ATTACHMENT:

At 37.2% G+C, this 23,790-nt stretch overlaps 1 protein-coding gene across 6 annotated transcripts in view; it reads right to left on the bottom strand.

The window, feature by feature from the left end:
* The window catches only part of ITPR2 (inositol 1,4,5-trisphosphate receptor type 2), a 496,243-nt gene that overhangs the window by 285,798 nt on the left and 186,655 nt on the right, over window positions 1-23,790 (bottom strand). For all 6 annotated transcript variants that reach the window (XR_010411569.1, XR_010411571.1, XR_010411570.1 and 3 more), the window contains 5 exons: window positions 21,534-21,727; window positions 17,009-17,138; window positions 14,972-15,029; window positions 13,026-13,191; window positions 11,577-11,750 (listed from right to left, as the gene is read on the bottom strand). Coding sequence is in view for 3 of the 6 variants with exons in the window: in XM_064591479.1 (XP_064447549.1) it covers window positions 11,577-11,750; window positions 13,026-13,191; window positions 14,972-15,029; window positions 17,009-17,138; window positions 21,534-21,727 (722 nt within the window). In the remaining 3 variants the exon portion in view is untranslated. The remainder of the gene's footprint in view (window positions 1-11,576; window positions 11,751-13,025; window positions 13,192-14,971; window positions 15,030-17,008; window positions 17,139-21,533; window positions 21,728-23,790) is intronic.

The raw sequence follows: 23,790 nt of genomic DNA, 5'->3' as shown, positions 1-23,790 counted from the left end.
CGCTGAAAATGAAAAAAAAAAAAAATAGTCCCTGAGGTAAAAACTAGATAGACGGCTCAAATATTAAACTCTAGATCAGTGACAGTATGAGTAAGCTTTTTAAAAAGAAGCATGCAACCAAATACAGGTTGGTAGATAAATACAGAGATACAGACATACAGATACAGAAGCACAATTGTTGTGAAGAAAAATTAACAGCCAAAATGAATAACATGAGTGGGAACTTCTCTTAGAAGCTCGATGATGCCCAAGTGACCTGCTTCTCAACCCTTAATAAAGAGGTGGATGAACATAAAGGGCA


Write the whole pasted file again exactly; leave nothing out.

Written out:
At 37.2% G+C, this 23,790-nt stretch overlaps 1 protein-coding gene across 6 annotated transcripts in view; it reads right to left on the bottom strand.

The window, feature by feature from the left end:
* The window catches only part of ITPR2 (inositol 1,4,5-trisphosphate receptor type 2), a 496,243-nt gene that overhangs the window by 285,798 nt on the left and 186,655 nt on the right, over window positions 1-23,790 (bottom strand). For all 6 annotated transcript variants that reach the window (XR_010411569.1, XR_010411571.1, XR_010411570.1 and 3 more), the window contains 5 exons: window positions 21,534-21,727; window positions 17,009-17,138; window positions 14,972-15,029; window positions 13,026-13,191; window positions 11,577-11,750 (listed from right to left, as the gene is read on the bottom strand). Coding sequence is in view for 3 of the 6 variants with exons in the window: in XM_064591479.1 (XP_064447549.1) it covers window positions 11,577-11,750; window positions 13,026-13,191; window positions 14,972-15,029; window positions 17,009-17,138; window positions 21,534-21,727 (722 nt within the window). In the remaining 3 variants the exon portion in view is untranslated. The remainder of the gene's footprint in view (window positions 1-11,576; window positions 11,751-13,025; window positions 13,192-14,971; window positions 15,030-17,008; window positions 17,139-21,533; window positions 21,728-23,790) is intronic.

The raw sequence follows: 23,790 nt of genomic DNA, 5'->3' as shown, positions 1-23,790 counted from the left end.
CGCTGAAAATGAAAAAAAAAAAAAATAGTCCCTGAGGTAAAAACTAGATAGACGGCTCAAATATTAAACTCTAGATCAGTGACAGTATGAGTAAGCTTTTTAAAAAGAAGCATGCAACCAAATACAGGTTGGTAGATAAATACAGAGATACAGACATACAGATACAGAAGCACAATTGTTGTGAAGAAAAATTAACAGCCAAAATGAATAACATGAGTGGGAACTTCTCTTAGAAGCTCGATGATGCCCAAGTGACCTGCTTCTCAACCCTTAATAAAGAGGTGGATGAACATAAAGGGCA